What happened when Libya took on the US Navy in the Mediterranean
The Navy came out on top. The memory of two Libyan vessels was left on the side of planes — as bragging rights.
(US Navy)

When all was said and done, 35 Libyan personnel were killed during the fighting. The United States Navy, conversely, suffered no losses.

Articles

This is actual WWII footage of a tank duel

While everyone talks about D-Day, what’s often forgotten is that getting past the Atlantic Wall was only the first step. The Allies had to fight their way out of Normandy and into the rest of France — not to mention across Germany.


This wasn’t easy. Germany had some very well-trained troops who were determined to put up a fight. One of the places where the Nazis held up the Allies was Villers-Bocage — a village to the southwest of Caen, a major objective of the initial staged.

 

What happened when Libya took on the US Navy in the Mediterranean
This version of the M4 Sherman could take on the German Tiger tank on even terms and win. (Photo from Wikimedia Commons)

According to Battle of Normandy Tours, on June 13, 1944, a force of British tanks from the famous 7th Armoured Division — also known as the “Desert Rats” — headed towards Villers-Bocage. At that village, a company of German Tiger tanks, under the command of Michael Wittman, fought the British force of Cromwell and Sherman Firefly tanks.

What happened when Libya took on the US Navy in the Mediterranean
A German Tiger in Sicily, 1943. (U.S. Army photo)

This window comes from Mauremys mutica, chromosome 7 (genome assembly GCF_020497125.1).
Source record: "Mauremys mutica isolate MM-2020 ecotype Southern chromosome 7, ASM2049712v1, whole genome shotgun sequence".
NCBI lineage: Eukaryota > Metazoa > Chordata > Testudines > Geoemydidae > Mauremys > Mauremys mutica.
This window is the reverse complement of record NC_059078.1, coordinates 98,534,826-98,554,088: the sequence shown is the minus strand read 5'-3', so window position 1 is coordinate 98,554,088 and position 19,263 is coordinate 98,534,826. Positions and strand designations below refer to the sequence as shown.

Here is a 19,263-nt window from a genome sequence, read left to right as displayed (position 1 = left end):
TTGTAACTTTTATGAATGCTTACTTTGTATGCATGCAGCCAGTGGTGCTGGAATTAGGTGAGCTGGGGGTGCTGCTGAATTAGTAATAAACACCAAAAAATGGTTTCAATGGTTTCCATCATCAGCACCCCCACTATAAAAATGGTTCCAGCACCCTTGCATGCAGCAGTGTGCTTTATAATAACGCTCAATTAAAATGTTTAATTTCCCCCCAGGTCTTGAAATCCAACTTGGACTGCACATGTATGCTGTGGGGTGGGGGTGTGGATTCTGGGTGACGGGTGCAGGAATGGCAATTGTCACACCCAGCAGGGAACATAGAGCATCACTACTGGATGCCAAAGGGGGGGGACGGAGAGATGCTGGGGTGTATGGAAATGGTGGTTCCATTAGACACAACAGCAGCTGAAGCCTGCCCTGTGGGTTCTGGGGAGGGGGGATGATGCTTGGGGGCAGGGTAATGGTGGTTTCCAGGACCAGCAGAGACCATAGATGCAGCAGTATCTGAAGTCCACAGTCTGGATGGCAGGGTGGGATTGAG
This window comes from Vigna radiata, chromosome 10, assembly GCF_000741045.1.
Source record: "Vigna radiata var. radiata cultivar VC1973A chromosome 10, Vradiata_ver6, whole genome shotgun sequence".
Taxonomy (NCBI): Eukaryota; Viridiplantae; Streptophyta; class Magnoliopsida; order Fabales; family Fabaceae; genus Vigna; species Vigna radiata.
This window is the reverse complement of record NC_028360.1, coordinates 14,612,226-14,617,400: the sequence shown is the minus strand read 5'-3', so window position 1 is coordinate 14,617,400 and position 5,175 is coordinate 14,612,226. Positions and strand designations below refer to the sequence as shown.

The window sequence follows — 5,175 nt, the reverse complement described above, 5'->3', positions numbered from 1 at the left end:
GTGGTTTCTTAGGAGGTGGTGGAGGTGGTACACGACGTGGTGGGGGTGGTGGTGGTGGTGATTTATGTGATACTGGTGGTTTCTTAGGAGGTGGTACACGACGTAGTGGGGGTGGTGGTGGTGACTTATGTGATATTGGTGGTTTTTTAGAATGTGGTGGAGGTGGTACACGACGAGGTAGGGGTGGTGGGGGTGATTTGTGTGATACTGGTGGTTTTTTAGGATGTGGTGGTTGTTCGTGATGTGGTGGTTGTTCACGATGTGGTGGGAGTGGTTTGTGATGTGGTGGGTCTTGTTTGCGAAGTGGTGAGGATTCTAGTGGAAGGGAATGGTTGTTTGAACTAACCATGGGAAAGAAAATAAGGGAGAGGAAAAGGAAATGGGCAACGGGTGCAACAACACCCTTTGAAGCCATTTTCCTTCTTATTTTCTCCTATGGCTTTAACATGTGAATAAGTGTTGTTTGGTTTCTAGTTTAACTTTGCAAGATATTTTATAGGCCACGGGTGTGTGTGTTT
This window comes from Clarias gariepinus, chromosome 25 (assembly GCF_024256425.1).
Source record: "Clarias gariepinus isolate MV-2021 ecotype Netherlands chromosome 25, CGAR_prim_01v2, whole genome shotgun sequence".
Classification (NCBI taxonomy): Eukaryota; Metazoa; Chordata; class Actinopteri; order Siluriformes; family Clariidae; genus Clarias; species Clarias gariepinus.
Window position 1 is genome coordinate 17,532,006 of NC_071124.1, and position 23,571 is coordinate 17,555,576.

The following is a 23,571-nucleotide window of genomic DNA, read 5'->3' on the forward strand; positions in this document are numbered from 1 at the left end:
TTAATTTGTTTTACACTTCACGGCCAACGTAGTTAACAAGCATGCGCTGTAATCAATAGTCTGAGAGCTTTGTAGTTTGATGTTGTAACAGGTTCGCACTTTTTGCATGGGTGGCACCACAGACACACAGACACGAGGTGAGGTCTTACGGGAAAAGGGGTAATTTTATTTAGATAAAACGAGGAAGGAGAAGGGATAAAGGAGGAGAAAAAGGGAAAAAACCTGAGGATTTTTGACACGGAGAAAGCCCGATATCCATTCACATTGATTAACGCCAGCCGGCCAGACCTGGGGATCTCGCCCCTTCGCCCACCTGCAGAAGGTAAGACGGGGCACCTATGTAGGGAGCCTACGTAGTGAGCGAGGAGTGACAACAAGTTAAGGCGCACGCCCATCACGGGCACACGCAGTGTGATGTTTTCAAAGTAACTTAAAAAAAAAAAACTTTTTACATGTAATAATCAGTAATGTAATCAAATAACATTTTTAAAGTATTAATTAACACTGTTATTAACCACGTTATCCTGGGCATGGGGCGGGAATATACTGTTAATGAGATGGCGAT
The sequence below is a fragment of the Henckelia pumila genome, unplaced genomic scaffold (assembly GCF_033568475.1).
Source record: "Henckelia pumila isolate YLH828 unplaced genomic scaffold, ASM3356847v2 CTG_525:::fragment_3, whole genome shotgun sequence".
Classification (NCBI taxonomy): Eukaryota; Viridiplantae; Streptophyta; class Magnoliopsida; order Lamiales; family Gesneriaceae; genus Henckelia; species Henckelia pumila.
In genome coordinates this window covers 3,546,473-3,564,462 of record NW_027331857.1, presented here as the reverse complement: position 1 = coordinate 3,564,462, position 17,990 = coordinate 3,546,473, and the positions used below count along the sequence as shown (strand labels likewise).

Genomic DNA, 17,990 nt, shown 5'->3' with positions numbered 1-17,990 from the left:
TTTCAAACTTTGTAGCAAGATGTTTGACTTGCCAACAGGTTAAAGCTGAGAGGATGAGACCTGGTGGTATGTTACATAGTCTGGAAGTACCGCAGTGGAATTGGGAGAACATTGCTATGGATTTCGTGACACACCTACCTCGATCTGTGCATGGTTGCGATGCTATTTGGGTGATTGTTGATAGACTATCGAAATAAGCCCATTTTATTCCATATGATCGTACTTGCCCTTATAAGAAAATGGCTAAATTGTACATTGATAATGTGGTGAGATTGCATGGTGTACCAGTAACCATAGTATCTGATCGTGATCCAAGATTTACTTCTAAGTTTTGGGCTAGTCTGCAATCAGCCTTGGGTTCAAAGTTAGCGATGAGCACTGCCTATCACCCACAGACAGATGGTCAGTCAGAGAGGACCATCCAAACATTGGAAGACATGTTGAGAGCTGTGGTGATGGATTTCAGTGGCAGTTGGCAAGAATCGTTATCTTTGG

When all was said and done, Wittman’s force had destroyed 27 Allied tanks, according to WarfareHistoryNetwork.com. The Germans had also killed, wounded, or captured 188 Allied troops.

This video shows some of the fighting that took place during the Battle of Villers-Bocage. Warning: It does show some of the consequences of when armored vehicles are destroyed.

History, YouTube

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That time drunk samurai didn’t realize they were under attack

In 1560, a Japanese leader attempting to capture the capital of Kyoto lost his head and most of his men when his army got too drunk and loud to realize it was under attack by a much smaller force until the enemy had cut its way to the leader’s tent.


Japanese samurai leader Imagawa Yoshimoto launched an offensive in 1560 to invade to Kyoto, leading approximately 20,000-35,000 samurai west and capturing a series of small castles on his way.

What happened when Libya took on the US Navy in the Mediterranean
Oda Nobunaga as painted by an Italian Jesuit. (Painting: Giovanni Nicolao, Public Domain)

Meanwhile, Oda Nobunaga controlled a small garrison approximately 60 miles east of Kyoto, right in the path of Imagawa’s massive force. While other garrisons and castles adopted a defensive posture or surrendered to Imagawa, Oda raised a small force of approximately 2,500 men, between one-twelfth and one-tenth the size of Imagawa’s army, and led it east.

As the two forces marched towards one another, each made its own small stop. Oda stopped to pray at the Atsuta Shrine. The priests there would later comment on how calm the samurai leader was.

What happened when Libya took on the US Navy in the Mediterranean
Monuments to the two samurai leaders at the site of the Battle of Okehazama. (Photo: Tomio344456 CC BY-SA 3.0)